A hardcover or hardback book is one bound with rigid protective covers. It has a flexible, sewn spine which allows the book to lie flat on a surface when opened, following the ISBN sequence numbers, books of this type may be identified by the abbreviation Hbk. Hardcover books are printed on acid-free paper, and are much more durable than paperbacks. Hardcover books are more costly to manufacture. If brisk sales are anticipated, an edition of a book is typically released first. Some publishers publish paperback originals if slow hardback sales are anticipated, for very popular books these sales cycles may be extended, and followed by a mass market paperback edition typeset in a more compact size and printed on shallower, less hardy paper. In the past the release of an edition was one year after the hardback. It is very unusual for a book that was first published in paperback to be followed by a hardback, an example is the novel The Judgment of Paris by Gore Vidal, which had its revised edition of 1961 first published in paperback, and in hardcover.
Hardcover books are sold at higher prices than comparable paperbacks. Hardcovers typically consist of a block, two boards, and a cloth or heavy paper covering. The pages are sewn together and glued onto a flexible spine between the boards, and it too is covered by the cloth, a paper wrapper, or dust jacket, is usually put over the binding, folding over each horizontal end of the boards. On the folded part, or flap, over the front cover is generally a blurb, the back flap is where the biography of the author can be found. Reviews are often placed on the back of the jacket, bookbinding Paperback How to make a simple Hardcover book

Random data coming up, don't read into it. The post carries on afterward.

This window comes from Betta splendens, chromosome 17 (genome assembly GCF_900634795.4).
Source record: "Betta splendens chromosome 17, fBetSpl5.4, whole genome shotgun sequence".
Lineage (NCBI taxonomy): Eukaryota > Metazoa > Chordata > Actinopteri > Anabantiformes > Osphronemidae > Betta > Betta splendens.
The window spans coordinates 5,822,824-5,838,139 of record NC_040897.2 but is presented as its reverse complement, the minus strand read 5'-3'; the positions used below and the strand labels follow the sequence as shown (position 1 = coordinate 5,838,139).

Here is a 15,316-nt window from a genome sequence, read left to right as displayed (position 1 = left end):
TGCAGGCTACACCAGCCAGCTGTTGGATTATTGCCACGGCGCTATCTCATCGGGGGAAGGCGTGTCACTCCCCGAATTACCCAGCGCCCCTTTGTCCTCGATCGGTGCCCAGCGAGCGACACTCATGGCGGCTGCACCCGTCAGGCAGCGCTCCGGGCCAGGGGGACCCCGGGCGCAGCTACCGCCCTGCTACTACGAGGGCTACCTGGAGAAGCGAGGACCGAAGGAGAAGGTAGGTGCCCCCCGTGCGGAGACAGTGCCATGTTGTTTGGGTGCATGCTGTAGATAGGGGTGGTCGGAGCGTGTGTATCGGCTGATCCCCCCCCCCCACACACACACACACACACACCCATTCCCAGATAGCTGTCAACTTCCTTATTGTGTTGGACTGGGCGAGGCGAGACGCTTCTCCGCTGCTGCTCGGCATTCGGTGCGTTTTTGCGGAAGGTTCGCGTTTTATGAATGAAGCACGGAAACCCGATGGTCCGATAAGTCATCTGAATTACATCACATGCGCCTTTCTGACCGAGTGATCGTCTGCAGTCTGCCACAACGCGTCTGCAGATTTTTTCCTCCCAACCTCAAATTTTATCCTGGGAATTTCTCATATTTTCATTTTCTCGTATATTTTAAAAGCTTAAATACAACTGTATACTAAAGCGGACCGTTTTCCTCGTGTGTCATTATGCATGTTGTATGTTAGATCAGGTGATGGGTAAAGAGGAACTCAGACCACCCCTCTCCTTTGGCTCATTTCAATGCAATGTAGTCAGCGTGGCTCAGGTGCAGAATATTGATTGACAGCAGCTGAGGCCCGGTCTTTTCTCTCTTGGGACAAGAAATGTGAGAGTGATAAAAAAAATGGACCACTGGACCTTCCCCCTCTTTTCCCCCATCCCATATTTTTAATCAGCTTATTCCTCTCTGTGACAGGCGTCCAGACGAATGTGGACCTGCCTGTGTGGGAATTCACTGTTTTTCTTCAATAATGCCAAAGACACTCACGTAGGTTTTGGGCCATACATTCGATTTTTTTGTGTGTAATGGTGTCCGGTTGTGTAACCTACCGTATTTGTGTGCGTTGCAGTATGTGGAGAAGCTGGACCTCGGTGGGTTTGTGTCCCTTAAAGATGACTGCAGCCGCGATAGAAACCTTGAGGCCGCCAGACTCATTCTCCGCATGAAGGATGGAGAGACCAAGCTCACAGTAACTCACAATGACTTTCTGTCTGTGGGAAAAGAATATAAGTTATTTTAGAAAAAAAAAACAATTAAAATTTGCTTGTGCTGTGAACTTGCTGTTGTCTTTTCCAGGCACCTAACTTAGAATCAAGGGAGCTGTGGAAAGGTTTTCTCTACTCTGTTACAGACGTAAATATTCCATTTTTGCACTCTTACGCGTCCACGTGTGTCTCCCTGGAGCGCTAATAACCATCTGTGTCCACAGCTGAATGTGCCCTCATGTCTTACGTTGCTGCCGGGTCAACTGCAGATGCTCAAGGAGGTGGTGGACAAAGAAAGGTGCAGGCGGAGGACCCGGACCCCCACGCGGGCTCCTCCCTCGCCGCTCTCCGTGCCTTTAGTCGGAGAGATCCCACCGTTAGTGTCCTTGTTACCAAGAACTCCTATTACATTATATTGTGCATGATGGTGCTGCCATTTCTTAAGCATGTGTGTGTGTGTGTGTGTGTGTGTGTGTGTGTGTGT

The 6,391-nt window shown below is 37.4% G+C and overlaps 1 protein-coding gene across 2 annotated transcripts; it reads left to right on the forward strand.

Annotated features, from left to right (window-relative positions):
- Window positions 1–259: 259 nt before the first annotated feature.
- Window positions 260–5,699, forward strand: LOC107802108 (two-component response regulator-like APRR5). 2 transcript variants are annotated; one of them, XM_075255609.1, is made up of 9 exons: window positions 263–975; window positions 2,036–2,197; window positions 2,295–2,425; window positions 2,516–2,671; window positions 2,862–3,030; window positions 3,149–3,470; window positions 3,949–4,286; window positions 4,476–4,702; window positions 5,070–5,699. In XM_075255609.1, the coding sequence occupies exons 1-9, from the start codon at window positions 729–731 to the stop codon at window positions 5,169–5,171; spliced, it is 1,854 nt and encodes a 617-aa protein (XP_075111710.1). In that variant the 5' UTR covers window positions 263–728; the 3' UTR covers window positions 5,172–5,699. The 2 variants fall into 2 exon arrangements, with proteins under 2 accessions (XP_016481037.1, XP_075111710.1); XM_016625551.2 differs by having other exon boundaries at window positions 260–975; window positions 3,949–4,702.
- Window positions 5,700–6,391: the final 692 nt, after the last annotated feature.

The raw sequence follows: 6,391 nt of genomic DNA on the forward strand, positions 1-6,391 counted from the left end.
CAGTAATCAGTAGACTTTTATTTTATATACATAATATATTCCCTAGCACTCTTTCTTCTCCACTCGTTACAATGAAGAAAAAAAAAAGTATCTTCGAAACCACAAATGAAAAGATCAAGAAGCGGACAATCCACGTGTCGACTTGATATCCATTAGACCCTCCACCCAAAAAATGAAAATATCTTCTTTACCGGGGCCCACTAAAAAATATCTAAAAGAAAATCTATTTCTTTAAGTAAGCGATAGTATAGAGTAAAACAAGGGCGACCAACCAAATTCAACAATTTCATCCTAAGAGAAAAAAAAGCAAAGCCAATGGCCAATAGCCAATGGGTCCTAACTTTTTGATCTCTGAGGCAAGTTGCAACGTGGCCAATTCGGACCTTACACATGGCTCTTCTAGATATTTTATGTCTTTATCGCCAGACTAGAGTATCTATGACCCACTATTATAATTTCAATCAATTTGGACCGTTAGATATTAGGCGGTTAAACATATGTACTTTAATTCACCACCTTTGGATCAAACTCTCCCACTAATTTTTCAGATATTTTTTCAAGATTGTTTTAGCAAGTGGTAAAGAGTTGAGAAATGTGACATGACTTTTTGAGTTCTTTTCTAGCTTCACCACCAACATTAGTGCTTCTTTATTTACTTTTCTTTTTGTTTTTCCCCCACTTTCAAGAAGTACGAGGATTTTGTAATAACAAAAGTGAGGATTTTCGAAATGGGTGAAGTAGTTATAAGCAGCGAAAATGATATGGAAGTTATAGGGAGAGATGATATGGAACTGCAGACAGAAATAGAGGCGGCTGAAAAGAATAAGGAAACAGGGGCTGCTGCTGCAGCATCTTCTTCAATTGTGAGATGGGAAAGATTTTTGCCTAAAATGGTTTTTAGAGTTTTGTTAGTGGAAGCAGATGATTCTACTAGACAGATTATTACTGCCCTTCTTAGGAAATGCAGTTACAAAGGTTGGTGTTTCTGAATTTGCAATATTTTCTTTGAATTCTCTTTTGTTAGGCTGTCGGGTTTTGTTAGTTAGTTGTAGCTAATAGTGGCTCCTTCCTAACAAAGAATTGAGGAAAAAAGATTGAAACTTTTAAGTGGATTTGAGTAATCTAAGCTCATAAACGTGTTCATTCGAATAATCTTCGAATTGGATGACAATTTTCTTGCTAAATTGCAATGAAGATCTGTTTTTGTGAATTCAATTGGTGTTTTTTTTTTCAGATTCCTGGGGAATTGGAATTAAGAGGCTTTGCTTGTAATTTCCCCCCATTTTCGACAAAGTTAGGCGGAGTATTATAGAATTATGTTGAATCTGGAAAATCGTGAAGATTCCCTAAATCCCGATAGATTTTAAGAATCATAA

An encyclopedia or encyclopaedia is a type of reference work or compendium holding a comprehensive summary of information from either all branches of knowledge or a particular branch of knowledge. Encyclopedias are divided into articles or entries, which are usually accessed alphabetically by article name, Encyclopedia entries are longer and more detailed than those in most dictionaries. Encyclopedias have existed for around 2,000 years, the oldest still in existence, AD77 by Pliny the Elder and was not fully revised at the time of his death in AD79. The modern encyclopedia evolved out of dictionaries around the 17th century, some modern encyclopedias, such as Wikipedia, are often electronic and freely available. Together, the phrase literally translates as complete instruction or complete knowledge, one of the oldest vernacular uses was by François Rabelais in his Pantagruel in 1532. Several encyclopedias have names that include the suffix -pedia, e. g. Banglapedia, in British usage, the spellings encyclopedia and encyclopaedia are both current.